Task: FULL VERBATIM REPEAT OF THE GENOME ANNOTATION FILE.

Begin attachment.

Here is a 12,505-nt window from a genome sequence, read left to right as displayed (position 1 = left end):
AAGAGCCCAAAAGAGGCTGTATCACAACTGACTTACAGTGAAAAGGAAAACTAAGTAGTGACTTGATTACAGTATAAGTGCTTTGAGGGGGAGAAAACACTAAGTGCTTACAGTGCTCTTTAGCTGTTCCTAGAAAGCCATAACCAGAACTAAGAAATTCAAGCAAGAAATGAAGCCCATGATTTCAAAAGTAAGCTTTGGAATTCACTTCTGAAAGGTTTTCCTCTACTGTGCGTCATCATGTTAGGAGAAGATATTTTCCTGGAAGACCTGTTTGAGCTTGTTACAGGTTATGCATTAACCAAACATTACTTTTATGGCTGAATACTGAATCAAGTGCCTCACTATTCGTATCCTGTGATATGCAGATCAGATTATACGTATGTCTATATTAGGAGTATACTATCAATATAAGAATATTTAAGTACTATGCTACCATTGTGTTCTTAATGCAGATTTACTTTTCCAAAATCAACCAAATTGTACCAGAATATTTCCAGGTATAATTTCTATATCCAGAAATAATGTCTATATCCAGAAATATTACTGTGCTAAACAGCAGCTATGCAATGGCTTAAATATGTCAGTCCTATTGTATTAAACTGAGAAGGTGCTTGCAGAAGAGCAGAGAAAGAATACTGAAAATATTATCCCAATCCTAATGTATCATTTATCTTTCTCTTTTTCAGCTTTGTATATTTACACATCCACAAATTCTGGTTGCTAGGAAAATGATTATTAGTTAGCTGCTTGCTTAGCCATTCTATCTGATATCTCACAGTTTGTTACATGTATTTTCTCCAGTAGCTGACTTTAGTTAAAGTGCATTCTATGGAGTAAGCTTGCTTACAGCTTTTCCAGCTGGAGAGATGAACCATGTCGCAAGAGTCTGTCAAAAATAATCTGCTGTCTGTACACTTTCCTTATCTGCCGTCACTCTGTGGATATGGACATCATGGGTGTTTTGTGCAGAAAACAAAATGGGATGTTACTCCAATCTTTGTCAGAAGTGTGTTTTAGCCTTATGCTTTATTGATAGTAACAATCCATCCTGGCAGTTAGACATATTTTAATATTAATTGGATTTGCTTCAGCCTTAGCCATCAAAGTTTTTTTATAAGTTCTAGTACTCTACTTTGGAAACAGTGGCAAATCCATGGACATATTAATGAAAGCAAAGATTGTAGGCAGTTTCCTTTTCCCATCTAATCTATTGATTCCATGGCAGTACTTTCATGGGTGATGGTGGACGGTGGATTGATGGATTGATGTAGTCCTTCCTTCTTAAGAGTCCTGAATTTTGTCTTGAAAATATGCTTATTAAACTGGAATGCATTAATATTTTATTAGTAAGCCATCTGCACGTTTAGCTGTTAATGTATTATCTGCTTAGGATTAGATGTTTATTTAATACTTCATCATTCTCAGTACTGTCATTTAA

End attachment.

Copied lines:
Here is a 12,505-nt window from a genome sequence, read left to right as displayed (position 1 = left end):
AAGAGCCCAAAAGAGGCTGTATCACAACTGACTTACAGTGAAAAGGAAAACTAAGTAGTGACTTGATTACAGTATAAGTGCTTTGAGGGGGAGAAAACACTAAGTGCTTACAGTGCTCTTTAGCTGTTCCTAGAAAGCCATAACCAGAACTAAGAAATTCAAGCAAGAAATGAAGCCCATGATTTCAAAAGTAAGCTTTGGAATTCACTTCTGAAAGGTTTTCCTCTACTGTGCGTCATCATGTTAGGAGAAGATATTTTCCTGGAAGACCTGTTTGAGCTTGTTACAGGTTATGCATTAACCAAACATTACTTTTATGGCTGAATACTGAATCAAGTGCCTCACTATTCGTATCCTGTGATATGCAGATCAGATTATACGTATGTCTATATTAGGAGTATACTATCAATATAAGAATATTTAAGTACTATGCTACCATTGTGTTCTTAATGCAGATTTACTTTTCCAAAATCAACCAAATTGTACCAGAATATTTCCAGGTATAATTTCTATATCCAGAAATAATGTCTATATCCAGAAATATTACTGTGCTAAACAGCAGCTATGCAATGGCTTAAATATGTCAGTCCTATTGTATTAAACTGAGAAGGTGCTTGCAGAAGAGCAGAGAAAGAATACTGAAAATATTATCCCAATCCTAATGTATCATTTATCTTTCTCTTTTTCAGCTTTGTATATTTACACATCCACAAATTCTGGTTGCTAGGAAAATGATTATTAGTTAGCTGCTTGCTTAGCCATTCTATCTGATATCTCACAGTTTGTTACATGTATTTTCTCCAGTAGCTGACTTTAGTTAAAGTGCATTCTATGGAGTAAGCTTGCTTACAGCTTTTCCAGCTGGAGAGATGAACCATGTCGCAAGAGTCTGTCAAAAATAATCTGCTGTCTGTACACTTTCCTTATCTGCCGTCACTCTGTGGATATGGACATCATGGGTGTTTTGTGCAGAAAACAAAATGGGATGTTACTCCAATCTTTGTCAGAAGTGTGTTTTAGCCTTATGCTTTATTGATAGTAACAATCCATCCTGGCAGTTAGACATATTTTAATATTAATTGGATTTGCTTCAGCCTTAGCCATCAAAGTTTTTTTATAAGTTCTAGTACTCTACTTTGGAAACAGTGGCAAATCCATGGACATATTAATGAAAGCAAAGATTGTAGGCAGTTTCCTTTTCCCATCTAATCTATTGATTCCATGGCAGTACTTTCATGGGTGATGGTGGACGGTGGATTGATGGATTGATGTAGTCCTTCCTTCTTAAGAGTCCTGAATTTTGTCTTGAAAATATGCTTATTAAACTGGAATGCATTAATATTTTATTAGTAAGCCATCTGCACGTTTAGCTGTTAATGTATTATCTGCTTAGGATTAGATGTTTATTTAATACTTCATCATTCTCAGTACTGTCATTTAA